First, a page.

Places to see
Once the center of the Inca Empire, this colorful and picturesque city with almost 300,000 residents remains an important city in Peru to this day. Although Cuzco was heavily damaged by the Spaniards, the remains of the old Inca city are still visible. Walls, doorways, foundations, arches and even decorative stonework are found throughout the city.
The Inca Trail and Machu Picchu
This is a 3-4 day trek that is considered to be the most spectacular trekking experience in South America. Its route passes through a 13,000-foot (4,000 m) Andean pass beyond which lie some of the most astounding artifacts of the Inca civilization. Most of these attractions have been completely undisturbed for hundreds of years, and much of the trek’s fascination comes from the sensation of trekking into a region sealed off from time.
The trail ends at the sacred city of Machu Picchu, retracing the route by which the Incas ascended to this ceremonial centre. So intact is the city that at times it seems its former residents have only recently walked away.
Parque Nacional Huascaràn and Huaràz
Far to the north of Lima, this park occupies a one-hundred mile stretch of the Cordillera Blanca, an area of the Andes that is renowned as one of the most exciting trekking regions of South America. Part of the reason for this excitement is the area’s incredible concentration of dramatic, snow-capped mountains – more than 25 of its peaks exceed 19,500 feet (5,950 m). The center of trekking activity in the park, and in its surrounding region, is the modest city of Huaràz. Treks of all sorts, for beginners as well as for experts, and lasting anywhere from one day to ten, are easily arranged.
Arequipa is Peru’s second largest city, the major city of the southern part of the country, and, in the minds of its proud residents, virtually an independent city-state. It is known as the white city, since much of its building are constructed of sillar, a very light-colored volcanic rock. Arequipa lies in a scenic valley bordered by magnificent mountains that include the snowcapped volcanic cone of El Misti (5,825 m), Chachani (6,075 m) and Pichu Pichu (5,664 m). More than 800,000 people live in the city.
Arequipa enjoys an abundance of very fine seventeenth and eighteenth century buildings. Undoubtedly, the most famous of these is the Convent of Santa Catalina, which when it became open to the public in 1970 revealed a world of luxurious seclusion that was sealed off from the rest of the world for almost four centuries.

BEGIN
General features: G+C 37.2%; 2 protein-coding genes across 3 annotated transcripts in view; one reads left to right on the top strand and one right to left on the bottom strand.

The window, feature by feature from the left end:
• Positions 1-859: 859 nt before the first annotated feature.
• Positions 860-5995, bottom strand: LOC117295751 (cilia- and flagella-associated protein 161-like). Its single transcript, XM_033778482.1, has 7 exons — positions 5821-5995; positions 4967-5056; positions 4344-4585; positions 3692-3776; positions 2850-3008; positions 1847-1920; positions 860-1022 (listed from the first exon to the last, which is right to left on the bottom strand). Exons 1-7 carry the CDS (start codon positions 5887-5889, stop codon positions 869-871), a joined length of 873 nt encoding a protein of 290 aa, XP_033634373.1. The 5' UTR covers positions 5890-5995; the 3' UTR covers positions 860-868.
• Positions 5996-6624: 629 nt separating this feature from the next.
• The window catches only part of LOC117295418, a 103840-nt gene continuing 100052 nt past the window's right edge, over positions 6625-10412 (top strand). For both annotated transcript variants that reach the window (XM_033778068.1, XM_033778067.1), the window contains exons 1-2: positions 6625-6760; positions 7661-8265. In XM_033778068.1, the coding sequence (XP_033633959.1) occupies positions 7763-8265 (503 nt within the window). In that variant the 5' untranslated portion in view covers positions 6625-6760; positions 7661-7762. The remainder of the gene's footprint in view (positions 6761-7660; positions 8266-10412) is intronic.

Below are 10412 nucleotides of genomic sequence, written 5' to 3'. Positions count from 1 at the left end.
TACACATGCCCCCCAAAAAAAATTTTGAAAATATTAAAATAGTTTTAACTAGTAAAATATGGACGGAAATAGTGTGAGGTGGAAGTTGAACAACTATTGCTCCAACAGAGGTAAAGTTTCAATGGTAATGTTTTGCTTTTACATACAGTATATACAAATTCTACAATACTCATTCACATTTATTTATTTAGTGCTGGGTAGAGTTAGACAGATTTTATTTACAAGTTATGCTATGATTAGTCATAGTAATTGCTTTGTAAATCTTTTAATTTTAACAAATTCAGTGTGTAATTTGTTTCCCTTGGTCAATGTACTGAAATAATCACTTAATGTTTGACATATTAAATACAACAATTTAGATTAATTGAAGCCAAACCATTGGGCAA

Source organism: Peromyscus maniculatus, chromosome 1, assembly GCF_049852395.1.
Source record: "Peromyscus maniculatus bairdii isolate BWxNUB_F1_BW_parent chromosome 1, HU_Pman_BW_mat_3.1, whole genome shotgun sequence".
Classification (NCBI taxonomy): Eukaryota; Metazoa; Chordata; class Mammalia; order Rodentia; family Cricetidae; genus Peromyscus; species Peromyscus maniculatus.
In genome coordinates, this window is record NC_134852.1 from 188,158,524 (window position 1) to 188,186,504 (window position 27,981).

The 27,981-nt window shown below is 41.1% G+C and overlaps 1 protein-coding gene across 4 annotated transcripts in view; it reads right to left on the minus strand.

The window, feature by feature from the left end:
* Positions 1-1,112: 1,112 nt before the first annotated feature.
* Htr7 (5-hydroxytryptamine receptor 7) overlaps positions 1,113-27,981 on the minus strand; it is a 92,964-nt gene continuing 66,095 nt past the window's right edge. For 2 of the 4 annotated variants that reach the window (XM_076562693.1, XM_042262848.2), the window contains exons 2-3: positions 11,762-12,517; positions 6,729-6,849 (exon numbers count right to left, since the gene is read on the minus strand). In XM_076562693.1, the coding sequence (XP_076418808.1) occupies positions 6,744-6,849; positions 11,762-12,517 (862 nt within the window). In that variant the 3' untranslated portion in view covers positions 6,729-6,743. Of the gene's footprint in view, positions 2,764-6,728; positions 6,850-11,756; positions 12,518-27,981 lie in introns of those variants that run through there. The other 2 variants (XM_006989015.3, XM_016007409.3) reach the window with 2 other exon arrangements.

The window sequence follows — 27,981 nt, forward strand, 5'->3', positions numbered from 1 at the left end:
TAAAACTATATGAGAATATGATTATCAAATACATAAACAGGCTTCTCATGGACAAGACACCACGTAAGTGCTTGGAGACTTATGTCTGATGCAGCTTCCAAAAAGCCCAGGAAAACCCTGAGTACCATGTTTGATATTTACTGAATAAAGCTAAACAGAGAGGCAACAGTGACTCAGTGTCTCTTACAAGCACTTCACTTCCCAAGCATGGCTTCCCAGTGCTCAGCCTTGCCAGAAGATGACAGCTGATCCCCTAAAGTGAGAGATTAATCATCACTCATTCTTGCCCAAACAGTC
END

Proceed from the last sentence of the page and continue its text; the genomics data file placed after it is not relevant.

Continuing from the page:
To this day, there is no agreement on whether Colca Canyon is the deepest terrestrial chasm in the world, but no one challenges the fact that it is one of nature’s most awe-inspiring sights. Standing on the canyon’s edge, the great expanse of space overwhelms the senses, commanding respect for nature’s creative forces. Carved over eons by the Colca River, it stretches about 60 kilometers from its eastern extremity at the town of Chivay to Cabanaconde, in the west. By the time the river reaches Cabanaconde, it has fallen about 1,300 meters in elevation.
Small towns and villages sit atop the canyon banks on both sides, beginning with Chivay, which is known for its hot springs and as the main portal for exploring the chasm. Moving west on the canyon’s southern edge, travelers encounter the villages of Achoma and Maca, where local women wear intricate and colourful mountain dresses identical to those of their ancestors. At the nearby Mirador ruz del Condor, visitors are often lucky enough to see the giant Andean condors as they ride the thermals rising from the canyon floor.
Although they have become better understood in recent years, the Nazca Lines are still one of the world’s most impressive ancient mysteries. Located about two hundred miles south of Lima and stretching for more than 30 miles along a flat, arid desert plateau, the Nazca Lines consist of a series of enormous and intricate drawings of birds, animals, and geometric figures. The figures were scratched into the desert crust about two millenia ago, and the region’s extreme dryness has preserved them nearly intact. The function and meaning of the Nazca Lines remains unclear, although they seem to bear some relation to astronomical cycles. Ground travel is now illegal in the area. Flights over the Nazca lines are offered from Lima and from the town of Nazca.
The Amazon Basin
Peru is the source of the Amazon Basin, which originates in the highlands of the east, an area mostly inaccessible to humans. The region is full of incredible biological diversity. It is the home of rare, splendid and reclusive creatures such as the jaguar, Andean spectacled bear, giant otter, and tapir. The bird population of the Amazon Basin, and of Peru for that matter, is on a completely different level than the rest of the world. With 1,700 species of birds, the country is an unparalleled destination for ornithologists and bird enthusiasts.
Though the legendary Amazon gathers its strength from a thousand tributaries, its name begins at the town of Iquitos, where three major source rivers wash together, marking the beginning of a current that traverses the continent. By the time the Amazon River reaches the Pacific Ocean, it will have traveled nearly 4,000 miles.
The area surrounding Iquitos is ideal for viewing wildlife, and the smaller rivers are the best places for excursions. Travel by boat is the best way to access the various lodges awaiting in the forests and also a good way to see the wildlife roaming the river banks.
Manu National Park
Covering more than 13,000 sq. km., Manu is the largest and one of the most remote of Peru’s parks. It is home to an extraordinary abundance and diversity of wildlife, including ocelots, jaguars, alligators, otters and about a thousand species of birds.